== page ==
JJ 02/72: The Buddy Rich Experience

Fifty years ago, John Shaw gave an evocative account of a Buddy Rich album launch at Ronnie Scott's. First published in Jazz Journal February 1972

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Buddy Rich in Birmingham, UK in 1972. Photo by Alan Johnson

The record company decided to give the lunch party at Ronnie Scott’s; on every table ham and chicken salad, four half bottles of wine, and handouts saying Buddy Rich had changed labels from Liberty to RCA. Invitations seemed to have gone out to half Soho. There were dealers, reporters, photographers, company executives and people who simply came in off the street, had lunch and walked out again. How they did this was unclear since the door was watched closely all the time. It was hot and smokey. Above the general noise and conversation the brash confident sound of his new album filled the club and shook Frith Street.

About 2,000 copies had been specially flown over from America because it couldn’t be brought out on time in England to fit in with the band’s tour of Europe. ‘Read the label carefully before you play it,’ said one member of the Rich en­tourage. ‘My copy was in the right sleeve but the record had Eddy Arnold and Kate Smith singing stuff like Will Santa Claus Arrive This Christmas. Some of these records got out and guys have been comin’ back to stores everywhere saying “What’s goin’ on”. The trouble is they make so many records at once at the factory. I tell you, mass production’s gonna strangle America.’

Amid all this Rich sat quietly in a corner drinking coffee and talking about the tour. The two-week itinerary seemed torture only endured by musicians; Spain, Austria, Sweden, Switzer­land, Germany, France, Belgium and Holland, finished by nine days at Scott’s. The band was in the middle of a short trip round halls in the provinces, with this line-up: Pat LaBarbera (ten/sop/flt); Brian Grivna (alt/fit); Jimmy Mosher (alt/sop/flt); Don Englert (ten/sop/flt); Joe Calo (bari/sax/flt); Lin Biviano (tpt); Jeff Stout, Wayne Naus, John DeFlon (tpt); Bruce Paulson, Tony DiMaggio, John Leys (tmb); Boh Peterson (pno); Paul Kondziela, Bob Daughertv (bs); David Spinozza (gtr); Phil Kraus (perc) and Candido (conga/bongos). Last night it had been a club date at The Opposite Lock, Birmingham; tonight, a two-house show at Croydon. He was staying at The Dorchester but had not been to bed yet. It was already afternoon. He was saying it would be hard tonight at Croydon.

‘There’s no way I can get the band to rest. Between shows there’s just no time at all. Audiences here are very receptive, very respon­sive, very warm. The band likes it here. Last night we played this jazz club, it was marvellous. They sold out completely. I enjoyed it because it was a jazz club and not a concert hall. I don’t really mind where we are playing so long as we are playing, but I think it’s easier for the band in a club. You are close to your audience and it’s more personal than a large auditorium when there’s distance between the stage and the people. It’s kind of an impersonal atmosphere. When you play a club you can see the way people are reacting and you can gauge whether what you’re playing is right. If something is wrong you can judge from the expressions and that way people can stop you going into the wrong groove.’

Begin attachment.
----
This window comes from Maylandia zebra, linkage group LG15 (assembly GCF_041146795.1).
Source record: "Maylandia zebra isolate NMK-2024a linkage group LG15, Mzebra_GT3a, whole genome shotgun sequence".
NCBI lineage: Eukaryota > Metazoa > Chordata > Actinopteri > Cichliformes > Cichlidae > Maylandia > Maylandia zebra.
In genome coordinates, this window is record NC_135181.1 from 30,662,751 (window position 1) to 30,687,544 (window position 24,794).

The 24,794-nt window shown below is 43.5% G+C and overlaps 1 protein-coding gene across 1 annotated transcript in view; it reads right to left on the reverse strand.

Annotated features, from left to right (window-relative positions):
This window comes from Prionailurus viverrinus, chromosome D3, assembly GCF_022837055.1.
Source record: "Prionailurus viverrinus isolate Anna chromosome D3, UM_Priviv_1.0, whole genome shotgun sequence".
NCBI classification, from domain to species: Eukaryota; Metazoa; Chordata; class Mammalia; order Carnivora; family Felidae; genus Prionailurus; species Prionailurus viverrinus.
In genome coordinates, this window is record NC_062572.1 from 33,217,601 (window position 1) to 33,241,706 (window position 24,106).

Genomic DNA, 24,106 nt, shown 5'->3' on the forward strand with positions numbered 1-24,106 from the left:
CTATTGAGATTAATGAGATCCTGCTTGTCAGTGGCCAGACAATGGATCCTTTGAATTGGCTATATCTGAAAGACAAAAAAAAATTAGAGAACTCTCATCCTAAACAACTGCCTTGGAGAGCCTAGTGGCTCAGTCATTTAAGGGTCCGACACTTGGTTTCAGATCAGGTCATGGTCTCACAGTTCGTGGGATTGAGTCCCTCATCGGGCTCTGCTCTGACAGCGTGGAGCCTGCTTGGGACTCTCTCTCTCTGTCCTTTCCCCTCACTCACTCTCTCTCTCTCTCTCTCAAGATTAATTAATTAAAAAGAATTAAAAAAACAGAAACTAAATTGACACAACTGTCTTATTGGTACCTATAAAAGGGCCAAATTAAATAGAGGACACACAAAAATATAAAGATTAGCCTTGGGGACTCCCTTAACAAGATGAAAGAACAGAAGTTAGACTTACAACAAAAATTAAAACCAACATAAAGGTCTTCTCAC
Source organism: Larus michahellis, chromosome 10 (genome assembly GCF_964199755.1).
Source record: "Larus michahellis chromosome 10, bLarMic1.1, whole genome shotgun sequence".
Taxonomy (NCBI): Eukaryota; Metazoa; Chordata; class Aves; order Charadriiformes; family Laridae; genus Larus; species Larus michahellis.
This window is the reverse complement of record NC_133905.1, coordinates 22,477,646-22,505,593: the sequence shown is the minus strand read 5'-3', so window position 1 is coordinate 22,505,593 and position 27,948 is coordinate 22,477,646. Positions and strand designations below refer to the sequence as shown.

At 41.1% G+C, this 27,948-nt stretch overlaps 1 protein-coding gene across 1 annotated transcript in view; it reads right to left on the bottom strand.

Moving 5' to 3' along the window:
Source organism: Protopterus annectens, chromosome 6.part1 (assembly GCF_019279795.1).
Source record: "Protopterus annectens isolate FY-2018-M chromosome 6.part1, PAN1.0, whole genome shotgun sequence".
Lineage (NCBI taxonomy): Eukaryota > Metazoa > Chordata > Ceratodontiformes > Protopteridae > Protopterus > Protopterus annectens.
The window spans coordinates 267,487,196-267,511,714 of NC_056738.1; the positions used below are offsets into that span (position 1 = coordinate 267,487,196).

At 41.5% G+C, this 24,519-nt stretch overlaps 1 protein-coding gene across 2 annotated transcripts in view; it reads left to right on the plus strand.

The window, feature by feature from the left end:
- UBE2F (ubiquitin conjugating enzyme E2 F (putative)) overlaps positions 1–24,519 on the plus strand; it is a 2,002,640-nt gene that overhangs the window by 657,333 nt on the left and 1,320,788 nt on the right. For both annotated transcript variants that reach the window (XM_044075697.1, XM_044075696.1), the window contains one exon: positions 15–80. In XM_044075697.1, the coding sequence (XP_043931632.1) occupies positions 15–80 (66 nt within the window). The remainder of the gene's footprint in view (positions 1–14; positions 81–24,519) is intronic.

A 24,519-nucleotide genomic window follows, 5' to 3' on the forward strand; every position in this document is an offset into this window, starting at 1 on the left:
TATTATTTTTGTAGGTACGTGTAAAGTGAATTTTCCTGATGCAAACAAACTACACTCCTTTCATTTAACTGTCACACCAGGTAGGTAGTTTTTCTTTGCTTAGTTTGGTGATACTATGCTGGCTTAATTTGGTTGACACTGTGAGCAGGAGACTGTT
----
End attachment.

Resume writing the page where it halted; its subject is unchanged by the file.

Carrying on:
He was polite, highly articulate and, surpris­ingly for one with a reputation for being vola­tile, never quick-tempered with any of those who constantly interrupted him with requests to sign drums, records, or say that concerts were well reviewed in the music papers. Modishly dressed in a jacket, slacks and sweater in subtle shades of beige and brown, he wore tinted glasses and had a cross hanging round his neck on a gold chain. His hands were well-cared for and expressive. At times they would suddenly fan out when he was making a point, but the gesture was neat and economical. He looked young. It was hard to recall that before most of his present band was born he was on the road as a featured drummer with Tommy Dorsey in the early forties.

Now leading a band of his own he still does thousands of concerts and colleges. ‘People al­ways say to me are the big bands coming back. I don’t know about them coming back like they did, that’s the nostalgic thing. That’s out of my bag completely. My band doesn’t try to relate to the past at all so as far as we are concerned, no. But we are back and totally successful. Musically we are successful, financ­ially we’re successful, and in terms of audience participation we’re successful. We have shown you can take the contemporary music of today and join it to the big band form quite properly. It’s an unusual thing. Who says bands have always got to be tied to the forties?’

‘Look what’s been done by Blood, Sweat and Tears. They are the best. It’s a great jazz-oriented group. And look at Chicago. To my mind they are the two best young groups in America’

The sound system filled the room with a piece from the rock opera, ‘Jesus Christ, Super­star’. ‘There’s over 100 recordings of this but mine is the first one that has treated it as a jazz piece of music. We take the best of rock music and give them to the band’s writers and because they know what I want and because they are young they can incorporate my thoughts and their feelings on rock music and fuse the two together for the full orchestra. It’s not hard to do. Look what’s been done by Blood, Sweat and Tears. They are the best. It’s a great jazz-oriented group. And look at Chicago. To my mind they are the two best young groups in America.’